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Getting ready to tackle a backpacker boom

industry uncertainty following the collapse of Ansett and the US terrorist attacks.

About $200,000 is being spent by the proprietor, Chris Dodgson, to refurbish the heritage listed 1920s townhouses on the corner of James and Stirling streets into a 65-bed budget backpacker establishment to be named Mad Cat Back-packers.

Mr Dodgson took over the lease in February when Theo’s Musical Instruments relocated to Leederville. Work was held off until finance became available following the sale of Mr Dodgson’s property in the United Kingdom.

Building approval is now being sought from the City of Perth and the backpackers is expected to be ready for business by the end of November, just as the busy season gets under way.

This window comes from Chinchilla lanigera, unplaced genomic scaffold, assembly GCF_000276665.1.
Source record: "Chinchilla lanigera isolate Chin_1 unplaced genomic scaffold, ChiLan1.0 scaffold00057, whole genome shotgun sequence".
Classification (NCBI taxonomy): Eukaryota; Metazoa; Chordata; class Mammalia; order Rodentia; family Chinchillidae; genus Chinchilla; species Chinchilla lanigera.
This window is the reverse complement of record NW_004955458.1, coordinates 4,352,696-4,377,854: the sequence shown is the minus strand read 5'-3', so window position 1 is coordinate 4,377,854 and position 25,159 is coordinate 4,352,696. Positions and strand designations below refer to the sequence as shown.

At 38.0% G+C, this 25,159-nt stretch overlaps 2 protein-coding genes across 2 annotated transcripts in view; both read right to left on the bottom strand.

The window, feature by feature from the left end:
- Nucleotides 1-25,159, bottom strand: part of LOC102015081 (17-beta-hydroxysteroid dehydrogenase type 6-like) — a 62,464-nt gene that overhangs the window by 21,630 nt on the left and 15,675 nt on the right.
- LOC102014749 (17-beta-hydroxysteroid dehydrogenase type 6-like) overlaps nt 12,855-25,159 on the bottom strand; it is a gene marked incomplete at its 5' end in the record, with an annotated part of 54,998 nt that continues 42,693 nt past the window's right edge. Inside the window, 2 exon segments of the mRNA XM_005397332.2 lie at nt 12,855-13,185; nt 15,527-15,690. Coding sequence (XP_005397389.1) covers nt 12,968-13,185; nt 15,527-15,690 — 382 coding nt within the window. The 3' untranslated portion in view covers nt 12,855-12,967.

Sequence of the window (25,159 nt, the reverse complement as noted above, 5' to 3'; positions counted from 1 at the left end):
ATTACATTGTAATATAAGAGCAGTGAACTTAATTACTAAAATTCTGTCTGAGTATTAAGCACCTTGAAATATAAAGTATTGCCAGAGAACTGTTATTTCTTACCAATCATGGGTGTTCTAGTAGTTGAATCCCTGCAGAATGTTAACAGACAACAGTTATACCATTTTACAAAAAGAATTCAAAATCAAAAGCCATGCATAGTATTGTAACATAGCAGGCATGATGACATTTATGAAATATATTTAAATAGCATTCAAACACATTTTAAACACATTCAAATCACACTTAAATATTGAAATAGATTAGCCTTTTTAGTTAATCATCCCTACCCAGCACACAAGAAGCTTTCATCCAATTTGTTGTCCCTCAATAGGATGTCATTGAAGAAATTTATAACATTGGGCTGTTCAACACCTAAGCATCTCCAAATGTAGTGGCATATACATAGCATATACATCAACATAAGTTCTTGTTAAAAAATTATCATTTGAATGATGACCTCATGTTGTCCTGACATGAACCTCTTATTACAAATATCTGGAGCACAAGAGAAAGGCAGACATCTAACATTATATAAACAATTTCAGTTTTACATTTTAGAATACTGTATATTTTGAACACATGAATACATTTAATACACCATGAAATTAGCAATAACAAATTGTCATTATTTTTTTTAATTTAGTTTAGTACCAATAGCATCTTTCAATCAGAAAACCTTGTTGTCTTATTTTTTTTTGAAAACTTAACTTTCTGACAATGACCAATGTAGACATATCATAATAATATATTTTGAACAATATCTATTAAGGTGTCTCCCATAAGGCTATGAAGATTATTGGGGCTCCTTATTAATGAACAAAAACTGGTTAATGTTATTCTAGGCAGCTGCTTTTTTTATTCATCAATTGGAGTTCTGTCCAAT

Mr Dodgson commiss-ioned Fremantle architects Hammond & Green to bring the derelict building back to its former glory.

The Botsis family has owned the property for the past 50 years. Phil Botsis, director with Ledge Finance, said he was very excited by the development of the property.

Mr Dodgson said the Perth backpacker industry was very well established compared with many other cities around the world, including in the United States, but there was still room for more growth.

“Perth still hasn’t experienced a full back-packer boom,” he said.

“I think its going to be a more steady rise over the next three years.”

Mr Dodgson said while there were a number of backpacker establishments in Perth that provided more luxurious accommodation, with rates averaging $18-$20 a night, there was still a market for cheaper, no-frill backpackers that provided good, clean and safe accommodation.

“For many people it is a matter of the cheaper the better. We will be making beds available for only $10-$12 a night,” he said.

Properties in the area north of the train station and east of Beaufort Street have been undergoing somewhat of a renaissance during the past year, including the redevelopment of the Supermail building and the opening of the Myer Megamart.

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